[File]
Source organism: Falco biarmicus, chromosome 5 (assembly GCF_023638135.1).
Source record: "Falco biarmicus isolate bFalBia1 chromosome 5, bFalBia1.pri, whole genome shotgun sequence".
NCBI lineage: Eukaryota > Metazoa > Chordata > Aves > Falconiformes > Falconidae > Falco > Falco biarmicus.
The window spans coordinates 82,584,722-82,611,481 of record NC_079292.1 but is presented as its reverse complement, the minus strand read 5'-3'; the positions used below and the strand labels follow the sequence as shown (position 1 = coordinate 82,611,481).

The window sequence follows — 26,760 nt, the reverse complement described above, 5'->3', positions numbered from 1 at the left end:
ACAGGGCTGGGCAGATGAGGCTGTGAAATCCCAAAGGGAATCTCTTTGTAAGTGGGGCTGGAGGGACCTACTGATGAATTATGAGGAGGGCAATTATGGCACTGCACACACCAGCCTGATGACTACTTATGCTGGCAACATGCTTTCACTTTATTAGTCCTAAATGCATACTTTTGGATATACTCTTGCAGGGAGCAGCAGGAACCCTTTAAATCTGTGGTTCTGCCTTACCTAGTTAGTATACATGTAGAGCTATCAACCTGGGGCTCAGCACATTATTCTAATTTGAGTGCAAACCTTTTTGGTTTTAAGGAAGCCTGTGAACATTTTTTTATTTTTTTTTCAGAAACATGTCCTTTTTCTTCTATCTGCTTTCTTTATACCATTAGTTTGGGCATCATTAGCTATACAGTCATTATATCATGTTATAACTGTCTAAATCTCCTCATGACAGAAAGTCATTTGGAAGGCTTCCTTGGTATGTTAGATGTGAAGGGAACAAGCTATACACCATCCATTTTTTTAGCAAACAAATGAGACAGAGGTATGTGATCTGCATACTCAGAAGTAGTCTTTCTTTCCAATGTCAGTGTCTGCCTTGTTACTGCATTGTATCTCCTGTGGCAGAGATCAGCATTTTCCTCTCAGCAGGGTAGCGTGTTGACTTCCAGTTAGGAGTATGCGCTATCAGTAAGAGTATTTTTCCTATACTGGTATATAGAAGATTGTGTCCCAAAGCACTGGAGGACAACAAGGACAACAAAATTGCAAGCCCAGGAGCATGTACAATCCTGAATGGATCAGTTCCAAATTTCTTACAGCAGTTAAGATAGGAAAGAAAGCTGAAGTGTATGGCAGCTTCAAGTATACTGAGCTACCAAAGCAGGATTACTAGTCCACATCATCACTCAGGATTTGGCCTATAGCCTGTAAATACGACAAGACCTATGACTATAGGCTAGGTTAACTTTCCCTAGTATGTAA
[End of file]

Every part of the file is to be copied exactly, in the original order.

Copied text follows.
Source organism: Falco biarmicus, chromosome 5 (assembly GCF_023638135.1).
Source record: "Falco biarmicus isolate bFalBia1 chromosome 5, bFalBia1.pri, whole genome shotgun sequence".
NCBI lineage: Eukaryota > Metazoa > Chordata > Aves > Falconiformes > Falconidae > Falco > Falco biarmicus.
The window spans coordinates 82,584,722-82,611,481 of record NC_079292.1 but is presented as its reverse complement, the minus strand read 5'-3'; the positions used below and the strand labels follow the sequence as shown (position 1 = coordinate 82,611,481).

The window sequence follows — 26,760 nt, the reverse complement described above, 5'->3', positions numbered from 1 at the left end:
ACAGGGCTGGGCAGATGAGGCTGTGAAATCCCAAAGGGAATCTCTTTGTAAGTGGGGCTGGAGGGACCTACTGATGAATTATGAGGAGGGCAATTATGGCACTGCACACACCAGCCTGATGACTACTTATGCTGGCAACATGCTTTCACTTTATTAGTCCTAAATGCATACTTTTGGATATACTCTTGCAGGGAGCAGCAGGAACCCTTTAAATCTGTGGTTCTGCCTTACCTAGTTAGTATACATGTAGAGCTATCAACCTGGGGCTCAGCACATTATTCTAATTTGAGTGCAAACCTTTTTGGTTTTAAGGAAGCCTGTGAACATTTTTTTATTTTTTTTTCAGAAACATGTCCTTTTTCTTCTATCTGCTTTCTTTATACCATTAGTTTGGGCATCATTAGCTATACAGTCATTATATCATGTTATAACTGTCTAAATCTCCTCATGACAGAAAGTCATTTGGAAGGCTTCCTTGGTATGTTAGATGTGAAGGGAACAAGCTATACACCATCCATTTTTTTAGCAAACAAATGAGACAGAGGTATGTGATCTGCATACTCAGAAGTAGTCTTTCTTTCCAATGTCAGTGTCTGCCTTGTTACTGCATTGTATCTCCTGTGGCAGAGATCAGCATTTTCCTCTCAGCAGGGTAGCGTGTTGACTTCCAGTTAGGAGTATGCGCTATCAGTAAGAGTATTTTTCCTATACTGGTATATAGAAGATTGTGTCCCAAAGCACTGGAGGACAACAAGGACAACAAAATTGCAAGCCCAGGAGCATGTACAATCCTGAATGGATCAGTTCCAAATTTCTTACAGCAGTTAAGATAGGAAAGAAAGCTGAAGTGTATGGCAGCTTCAAGTATACTGAGCTACCAAAGCAGGATTACTAGTCCACATCATCACTCAGGATTTGGCCTATAGCCTGTAAATACGACAAGACCTATGACTATAGGCTAGGTTAACTTTCCCTAGTATGTAA